The transition from military to civilian life can be abrupt and disorienting. We can undergo a special kind of culture shock where everything feels both foreign and familiar, making us feel lost in plain sight. It can be hard to adjust to having a lot more agency combined with a lot less structure, especially if we spent our entire lives either in school or in the military. We can feel like we lost our community, our purpose, and our identity all at once. And if we have encountered any traumatic experiences in our service, we are often left to process them around people who—no matter how much they love us—have difficulty understanding what we are going through. As isolating as it can feel, it can help to remember we’re not the only ones living through this, and that we have access to tools that can help us take charge of our lives.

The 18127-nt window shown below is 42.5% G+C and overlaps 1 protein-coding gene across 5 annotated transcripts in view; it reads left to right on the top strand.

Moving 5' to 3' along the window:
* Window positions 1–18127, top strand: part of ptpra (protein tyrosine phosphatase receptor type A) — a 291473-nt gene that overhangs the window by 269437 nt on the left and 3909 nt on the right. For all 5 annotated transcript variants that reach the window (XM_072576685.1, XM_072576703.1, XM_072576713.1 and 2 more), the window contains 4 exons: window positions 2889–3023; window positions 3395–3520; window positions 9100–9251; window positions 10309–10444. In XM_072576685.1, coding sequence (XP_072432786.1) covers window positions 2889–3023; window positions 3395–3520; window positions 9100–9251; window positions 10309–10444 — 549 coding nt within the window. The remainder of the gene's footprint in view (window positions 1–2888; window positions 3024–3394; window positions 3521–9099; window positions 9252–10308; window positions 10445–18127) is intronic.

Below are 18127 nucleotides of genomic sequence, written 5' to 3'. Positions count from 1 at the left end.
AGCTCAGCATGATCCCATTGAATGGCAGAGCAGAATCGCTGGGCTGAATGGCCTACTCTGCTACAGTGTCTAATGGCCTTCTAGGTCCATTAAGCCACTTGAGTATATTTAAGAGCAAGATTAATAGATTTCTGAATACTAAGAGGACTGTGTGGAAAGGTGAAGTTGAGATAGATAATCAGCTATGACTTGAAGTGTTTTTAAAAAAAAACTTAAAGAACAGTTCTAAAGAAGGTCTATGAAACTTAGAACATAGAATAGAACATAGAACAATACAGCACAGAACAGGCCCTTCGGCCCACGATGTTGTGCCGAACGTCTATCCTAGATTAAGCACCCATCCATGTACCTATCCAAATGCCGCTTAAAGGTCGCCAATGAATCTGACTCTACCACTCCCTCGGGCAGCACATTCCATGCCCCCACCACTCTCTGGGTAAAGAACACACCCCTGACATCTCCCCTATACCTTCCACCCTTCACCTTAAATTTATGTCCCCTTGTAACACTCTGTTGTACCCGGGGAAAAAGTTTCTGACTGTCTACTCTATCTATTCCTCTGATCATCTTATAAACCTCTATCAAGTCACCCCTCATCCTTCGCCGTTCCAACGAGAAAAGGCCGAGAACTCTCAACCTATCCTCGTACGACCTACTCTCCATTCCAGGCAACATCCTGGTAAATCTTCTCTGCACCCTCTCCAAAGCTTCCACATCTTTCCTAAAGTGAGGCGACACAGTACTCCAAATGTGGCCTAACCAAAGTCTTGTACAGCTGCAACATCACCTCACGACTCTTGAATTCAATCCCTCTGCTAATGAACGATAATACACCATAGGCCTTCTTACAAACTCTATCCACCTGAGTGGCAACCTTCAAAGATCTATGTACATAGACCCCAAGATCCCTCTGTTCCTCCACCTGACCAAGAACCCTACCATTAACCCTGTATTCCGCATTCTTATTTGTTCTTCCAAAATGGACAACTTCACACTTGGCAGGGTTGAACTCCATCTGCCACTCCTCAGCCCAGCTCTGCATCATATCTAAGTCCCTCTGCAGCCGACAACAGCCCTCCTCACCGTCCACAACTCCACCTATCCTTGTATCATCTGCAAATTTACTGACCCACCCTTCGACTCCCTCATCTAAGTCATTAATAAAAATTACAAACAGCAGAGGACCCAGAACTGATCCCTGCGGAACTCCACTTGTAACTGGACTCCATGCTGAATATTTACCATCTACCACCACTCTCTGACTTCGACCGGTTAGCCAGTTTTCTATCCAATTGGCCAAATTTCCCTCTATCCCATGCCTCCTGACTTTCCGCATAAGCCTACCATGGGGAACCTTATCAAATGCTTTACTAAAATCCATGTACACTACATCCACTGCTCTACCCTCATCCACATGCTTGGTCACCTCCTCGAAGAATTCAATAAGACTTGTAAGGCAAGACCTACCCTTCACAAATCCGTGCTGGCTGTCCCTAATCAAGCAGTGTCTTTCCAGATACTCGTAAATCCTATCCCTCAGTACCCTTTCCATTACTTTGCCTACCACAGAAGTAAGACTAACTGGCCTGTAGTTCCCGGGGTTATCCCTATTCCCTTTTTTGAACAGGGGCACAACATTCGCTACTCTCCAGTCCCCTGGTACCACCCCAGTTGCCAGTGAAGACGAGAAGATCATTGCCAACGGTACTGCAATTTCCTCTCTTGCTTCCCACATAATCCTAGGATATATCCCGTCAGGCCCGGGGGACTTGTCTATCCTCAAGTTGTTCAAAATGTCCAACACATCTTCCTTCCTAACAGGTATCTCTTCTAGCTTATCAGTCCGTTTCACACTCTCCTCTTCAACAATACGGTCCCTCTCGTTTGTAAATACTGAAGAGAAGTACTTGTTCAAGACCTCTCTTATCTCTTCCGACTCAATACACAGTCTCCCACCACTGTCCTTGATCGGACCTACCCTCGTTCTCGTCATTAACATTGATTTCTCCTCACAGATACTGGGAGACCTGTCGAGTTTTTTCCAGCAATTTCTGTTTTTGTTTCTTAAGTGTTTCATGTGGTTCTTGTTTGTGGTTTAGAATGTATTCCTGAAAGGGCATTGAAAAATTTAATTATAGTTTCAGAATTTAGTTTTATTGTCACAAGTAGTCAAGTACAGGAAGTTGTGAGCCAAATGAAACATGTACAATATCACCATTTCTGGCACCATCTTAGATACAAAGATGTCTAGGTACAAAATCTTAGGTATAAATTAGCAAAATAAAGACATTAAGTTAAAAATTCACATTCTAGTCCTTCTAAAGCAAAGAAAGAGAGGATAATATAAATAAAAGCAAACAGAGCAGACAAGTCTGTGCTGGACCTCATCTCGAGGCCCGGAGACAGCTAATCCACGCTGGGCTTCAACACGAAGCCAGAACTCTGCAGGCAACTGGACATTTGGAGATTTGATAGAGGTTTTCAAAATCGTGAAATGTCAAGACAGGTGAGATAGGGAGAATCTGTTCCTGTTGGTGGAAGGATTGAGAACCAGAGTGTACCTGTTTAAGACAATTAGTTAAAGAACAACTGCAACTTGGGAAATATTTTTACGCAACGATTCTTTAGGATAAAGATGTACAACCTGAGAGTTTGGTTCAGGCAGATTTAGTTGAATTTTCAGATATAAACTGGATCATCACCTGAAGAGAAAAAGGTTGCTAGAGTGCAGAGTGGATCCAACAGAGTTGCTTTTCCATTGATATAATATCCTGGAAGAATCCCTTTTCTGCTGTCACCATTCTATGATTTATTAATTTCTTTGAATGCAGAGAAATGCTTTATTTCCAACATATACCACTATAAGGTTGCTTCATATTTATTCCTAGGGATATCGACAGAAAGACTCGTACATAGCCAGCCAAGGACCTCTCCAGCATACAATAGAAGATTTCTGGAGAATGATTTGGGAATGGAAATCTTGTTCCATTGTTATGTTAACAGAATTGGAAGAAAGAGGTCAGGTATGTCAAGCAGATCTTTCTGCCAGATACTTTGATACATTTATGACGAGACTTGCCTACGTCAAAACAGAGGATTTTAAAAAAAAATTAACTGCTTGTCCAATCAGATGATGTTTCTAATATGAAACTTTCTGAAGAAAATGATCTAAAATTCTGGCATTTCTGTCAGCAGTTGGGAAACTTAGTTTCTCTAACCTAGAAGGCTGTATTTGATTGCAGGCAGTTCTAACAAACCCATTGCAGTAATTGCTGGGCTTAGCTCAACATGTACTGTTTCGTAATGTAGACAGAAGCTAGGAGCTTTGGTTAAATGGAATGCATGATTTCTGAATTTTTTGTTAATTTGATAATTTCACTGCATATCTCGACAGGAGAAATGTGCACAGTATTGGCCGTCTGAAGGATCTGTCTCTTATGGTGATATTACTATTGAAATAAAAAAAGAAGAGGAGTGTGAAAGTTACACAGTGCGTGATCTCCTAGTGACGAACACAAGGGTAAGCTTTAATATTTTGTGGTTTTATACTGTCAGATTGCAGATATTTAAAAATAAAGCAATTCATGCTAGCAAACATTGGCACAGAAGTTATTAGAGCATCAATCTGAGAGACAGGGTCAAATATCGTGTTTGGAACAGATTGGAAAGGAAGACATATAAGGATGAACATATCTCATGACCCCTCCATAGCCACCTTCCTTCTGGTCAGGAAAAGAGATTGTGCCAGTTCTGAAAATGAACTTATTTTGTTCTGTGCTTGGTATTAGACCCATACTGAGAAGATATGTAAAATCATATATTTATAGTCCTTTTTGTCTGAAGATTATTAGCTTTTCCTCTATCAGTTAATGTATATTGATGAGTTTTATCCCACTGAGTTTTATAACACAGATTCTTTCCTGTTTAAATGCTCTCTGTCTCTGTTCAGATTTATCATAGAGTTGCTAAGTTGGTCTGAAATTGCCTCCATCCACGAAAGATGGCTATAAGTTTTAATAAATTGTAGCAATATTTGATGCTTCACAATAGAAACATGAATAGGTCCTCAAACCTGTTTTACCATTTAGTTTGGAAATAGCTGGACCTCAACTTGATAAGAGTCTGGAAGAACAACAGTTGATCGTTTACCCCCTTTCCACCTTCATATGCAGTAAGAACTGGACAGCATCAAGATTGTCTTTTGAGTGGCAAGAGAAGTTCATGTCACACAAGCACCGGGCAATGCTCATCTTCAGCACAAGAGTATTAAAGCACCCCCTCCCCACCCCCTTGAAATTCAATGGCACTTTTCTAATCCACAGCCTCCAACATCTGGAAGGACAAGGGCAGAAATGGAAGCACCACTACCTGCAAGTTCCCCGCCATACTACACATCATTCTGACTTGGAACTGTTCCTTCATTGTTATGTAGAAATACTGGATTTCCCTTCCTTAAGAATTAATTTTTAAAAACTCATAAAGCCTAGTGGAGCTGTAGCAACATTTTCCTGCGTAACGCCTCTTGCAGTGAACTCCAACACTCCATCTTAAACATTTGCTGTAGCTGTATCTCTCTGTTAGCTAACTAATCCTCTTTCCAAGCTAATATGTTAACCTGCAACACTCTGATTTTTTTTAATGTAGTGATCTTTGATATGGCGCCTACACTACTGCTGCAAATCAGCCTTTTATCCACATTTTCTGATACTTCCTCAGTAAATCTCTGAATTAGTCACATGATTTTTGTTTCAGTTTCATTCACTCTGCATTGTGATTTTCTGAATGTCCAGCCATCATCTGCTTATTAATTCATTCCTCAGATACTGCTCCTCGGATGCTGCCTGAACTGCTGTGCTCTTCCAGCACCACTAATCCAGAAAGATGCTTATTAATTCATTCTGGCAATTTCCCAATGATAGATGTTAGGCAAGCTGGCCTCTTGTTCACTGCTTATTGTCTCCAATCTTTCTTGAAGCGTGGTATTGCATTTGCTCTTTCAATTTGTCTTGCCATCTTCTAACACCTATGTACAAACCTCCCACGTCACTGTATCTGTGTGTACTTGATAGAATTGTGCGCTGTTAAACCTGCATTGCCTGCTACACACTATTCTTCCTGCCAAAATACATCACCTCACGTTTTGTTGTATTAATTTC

In the return to civilian life, many women find that veteran services fall short of their needs. Unemployment rates for female veterans are higher than for other women, as well as for male veterans. Female veterans are at least twice as likely to be homeless than women who haven’t worn a uniform.
From Marine sniper Jake Wood, a riveting memoir of leading over 100,000 veterans to a life of renewed service, volunteering to battle, hurricanes, tornados, wildfires, pandemics, and civil wars, and inspiring onlookers as their unique military training saved lives and rebuilt our country.